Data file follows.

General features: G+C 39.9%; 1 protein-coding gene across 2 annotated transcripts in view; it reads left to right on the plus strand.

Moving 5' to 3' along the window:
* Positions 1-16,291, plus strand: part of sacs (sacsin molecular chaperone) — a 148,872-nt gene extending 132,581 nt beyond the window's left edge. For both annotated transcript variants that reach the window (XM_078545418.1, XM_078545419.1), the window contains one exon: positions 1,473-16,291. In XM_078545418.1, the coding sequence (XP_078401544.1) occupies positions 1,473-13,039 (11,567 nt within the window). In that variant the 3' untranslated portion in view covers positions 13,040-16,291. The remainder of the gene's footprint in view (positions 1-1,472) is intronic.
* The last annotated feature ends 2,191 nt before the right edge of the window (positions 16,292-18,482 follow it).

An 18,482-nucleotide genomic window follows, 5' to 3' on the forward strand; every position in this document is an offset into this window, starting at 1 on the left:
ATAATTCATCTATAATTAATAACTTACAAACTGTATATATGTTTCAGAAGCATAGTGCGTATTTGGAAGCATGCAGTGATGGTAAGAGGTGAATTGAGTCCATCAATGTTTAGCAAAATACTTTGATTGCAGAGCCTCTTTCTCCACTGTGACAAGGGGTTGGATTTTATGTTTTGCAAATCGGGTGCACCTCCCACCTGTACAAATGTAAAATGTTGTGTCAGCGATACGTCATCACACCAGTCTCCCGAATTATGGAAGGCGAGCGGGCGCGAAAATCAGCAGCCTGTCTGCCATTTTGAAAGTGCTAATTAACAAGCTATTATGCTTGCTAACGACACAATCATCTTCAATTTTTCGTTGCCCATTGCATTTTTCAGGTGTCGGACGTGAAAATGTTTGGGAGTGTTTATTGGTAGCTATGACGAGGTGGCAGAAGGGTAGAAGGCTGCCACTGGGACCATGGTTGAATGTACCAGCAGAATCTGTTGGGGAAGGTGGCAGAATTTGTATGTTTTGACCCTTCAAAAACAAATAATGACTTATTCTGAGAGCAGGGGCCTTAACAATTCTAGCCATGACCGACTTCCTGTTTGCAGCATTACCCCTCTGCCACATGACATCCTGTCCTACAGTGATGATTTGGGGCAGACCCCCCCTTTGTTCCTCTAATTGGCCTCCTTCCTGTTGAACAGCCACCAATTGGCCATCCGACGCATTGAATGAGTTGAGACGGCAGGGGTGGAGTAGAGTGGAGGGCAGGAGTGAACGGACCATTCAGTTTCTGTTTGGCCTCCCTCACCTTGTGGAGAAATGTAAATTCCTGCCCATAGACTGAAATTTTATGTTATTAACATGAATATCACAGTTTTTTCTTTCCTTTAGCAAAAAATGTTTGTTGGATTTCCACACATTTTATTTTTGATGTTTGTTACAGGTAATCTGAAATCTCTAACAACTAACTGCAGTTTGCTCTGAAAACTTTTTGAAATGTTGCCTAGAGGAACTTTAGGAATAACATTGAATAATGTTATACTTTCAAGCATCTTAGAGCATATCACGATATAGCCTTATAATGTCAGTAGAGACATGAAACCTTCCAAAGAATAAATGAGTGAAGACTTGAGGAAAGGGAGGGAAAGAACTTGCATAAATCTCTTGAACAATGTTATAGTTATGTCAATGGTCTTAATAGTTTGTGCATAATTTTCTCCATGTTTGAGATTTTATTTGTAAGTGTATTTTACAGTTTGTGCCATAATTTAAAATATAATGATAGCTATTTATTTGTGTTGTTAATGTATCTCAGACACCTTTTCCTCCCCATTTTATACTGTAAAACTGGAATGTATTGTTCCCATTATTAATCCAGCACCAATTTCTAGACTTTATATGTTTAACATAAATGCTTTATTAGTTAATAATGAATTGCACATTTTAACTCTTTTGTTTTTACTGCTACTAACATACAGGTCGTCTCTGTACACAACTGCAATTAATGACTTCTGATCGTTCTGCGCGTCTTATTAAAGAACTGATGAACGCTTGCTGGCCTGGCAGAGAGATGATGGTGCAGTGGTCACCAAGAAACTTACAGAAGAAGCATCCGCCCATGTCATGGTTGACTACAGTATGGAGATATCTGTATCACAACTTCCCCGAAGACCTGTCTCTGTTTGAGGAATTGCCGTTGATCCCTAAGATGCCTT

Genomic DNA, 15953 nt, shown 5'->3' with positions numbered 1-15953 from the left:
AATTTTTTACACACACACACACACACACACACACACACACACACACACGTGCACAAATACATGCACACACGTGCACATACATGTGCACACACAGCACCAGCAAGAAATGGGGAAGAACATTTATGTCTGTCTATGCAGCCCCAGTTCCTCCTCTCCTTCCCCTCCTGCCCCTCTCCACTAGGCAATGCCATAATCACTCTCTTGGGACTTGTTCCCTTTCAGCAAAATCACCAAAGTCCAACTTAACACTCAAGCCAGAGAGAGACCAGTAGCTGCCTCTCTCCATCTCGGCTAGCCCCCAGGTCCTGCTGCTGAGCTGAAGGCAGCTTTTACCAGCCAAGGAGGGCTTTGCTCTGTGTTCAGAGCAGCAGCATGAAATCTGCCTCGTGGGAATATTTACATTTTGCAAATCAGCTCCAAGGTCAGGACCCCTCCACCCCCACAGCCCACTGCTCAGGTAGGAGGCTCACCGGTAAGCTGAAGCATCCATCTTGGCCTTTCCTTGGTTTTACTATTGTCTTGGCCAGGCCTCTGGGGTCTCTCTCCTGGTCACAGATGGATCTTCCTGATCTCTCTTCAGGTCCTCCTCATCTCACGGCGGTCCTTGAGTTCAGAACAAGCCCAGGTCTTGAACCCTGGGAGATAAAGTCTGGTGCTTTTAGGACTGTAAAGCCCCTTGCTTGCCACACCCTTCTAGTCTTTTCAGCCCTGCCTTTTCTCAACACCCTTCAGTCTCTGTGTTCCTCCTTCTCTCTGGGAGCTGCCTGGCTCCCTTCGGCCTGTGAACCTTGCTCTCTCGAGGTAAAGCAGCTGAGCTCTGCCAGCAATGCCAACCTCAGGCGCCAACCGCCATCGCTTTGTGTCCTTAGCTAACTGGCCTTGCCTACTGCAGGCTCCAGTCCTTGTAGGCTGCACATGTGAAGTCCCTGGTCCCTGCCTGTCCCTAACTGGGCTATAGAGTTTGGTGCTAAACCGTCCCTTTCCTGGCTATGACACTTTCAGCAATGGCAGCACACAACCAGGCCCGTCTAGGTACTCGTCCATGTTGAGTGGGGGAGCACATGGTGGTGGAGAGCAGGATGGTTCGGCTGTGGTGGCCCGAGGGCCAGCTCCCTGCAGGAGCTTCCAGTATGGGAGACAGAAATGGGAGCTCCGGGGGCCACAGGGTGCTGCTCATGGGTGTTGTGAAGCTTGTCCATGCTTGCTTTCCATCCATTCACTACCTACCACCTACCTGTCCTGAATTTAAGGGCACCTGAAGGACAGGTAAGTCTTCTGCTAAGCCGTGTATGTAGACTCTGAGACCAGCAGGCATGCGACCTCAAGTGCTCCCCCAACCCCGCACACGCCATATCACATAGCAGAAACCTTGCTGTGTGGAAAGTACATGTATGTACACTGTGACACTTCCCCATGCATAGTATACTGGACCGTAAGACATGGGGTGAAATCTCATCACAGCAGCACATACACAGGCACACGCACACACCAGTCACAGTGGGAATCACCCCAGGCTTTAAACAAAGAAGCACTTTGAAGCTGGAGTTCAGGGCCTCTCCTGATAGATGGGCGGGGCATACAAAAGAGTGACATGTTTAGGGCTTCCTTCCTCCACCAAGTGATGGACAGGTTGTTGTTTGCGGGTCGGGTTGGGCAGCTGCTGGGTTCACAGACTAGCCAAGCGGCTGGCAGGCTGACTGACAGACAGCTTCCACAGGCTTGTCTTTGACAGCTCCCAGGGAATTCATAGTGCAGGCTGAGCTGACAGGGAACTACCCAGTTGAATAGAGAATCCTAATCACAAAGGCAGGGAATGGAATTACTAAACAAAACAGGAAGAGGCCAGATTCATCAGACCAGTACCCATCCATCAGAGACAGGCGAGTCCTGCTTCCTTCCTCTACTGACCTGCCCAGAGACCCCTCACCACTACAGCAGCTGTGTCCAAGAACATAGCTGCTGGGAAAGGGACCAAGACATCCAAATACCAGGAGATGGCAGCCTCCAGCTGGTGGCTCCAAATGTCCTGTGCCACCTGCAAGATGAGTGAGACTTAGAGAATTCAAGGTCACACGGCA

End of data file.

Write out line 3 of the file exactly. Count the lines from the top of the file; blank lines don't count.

* Positions 1-16,291, plus strand: part of sacs (sacsin molecular chaperone) — a 148,872-nt gene extending 132,581 nt beyond the window's left edge. For both annotated transcript variants that reach the window (XM_078545418.1, XM_078545419.1), the window contains one exon: positions 1,473-16,291. In XM_078545418.1, the coding sequence (XP_078401544.1) occupies positions 1,473-13,039 (11,567 nt within the window). In that variant the 3' untranslated portion in view covers positions 13,040-16,291. The remainder of the gene's footprint in view (positions 1-1,472) is intronic.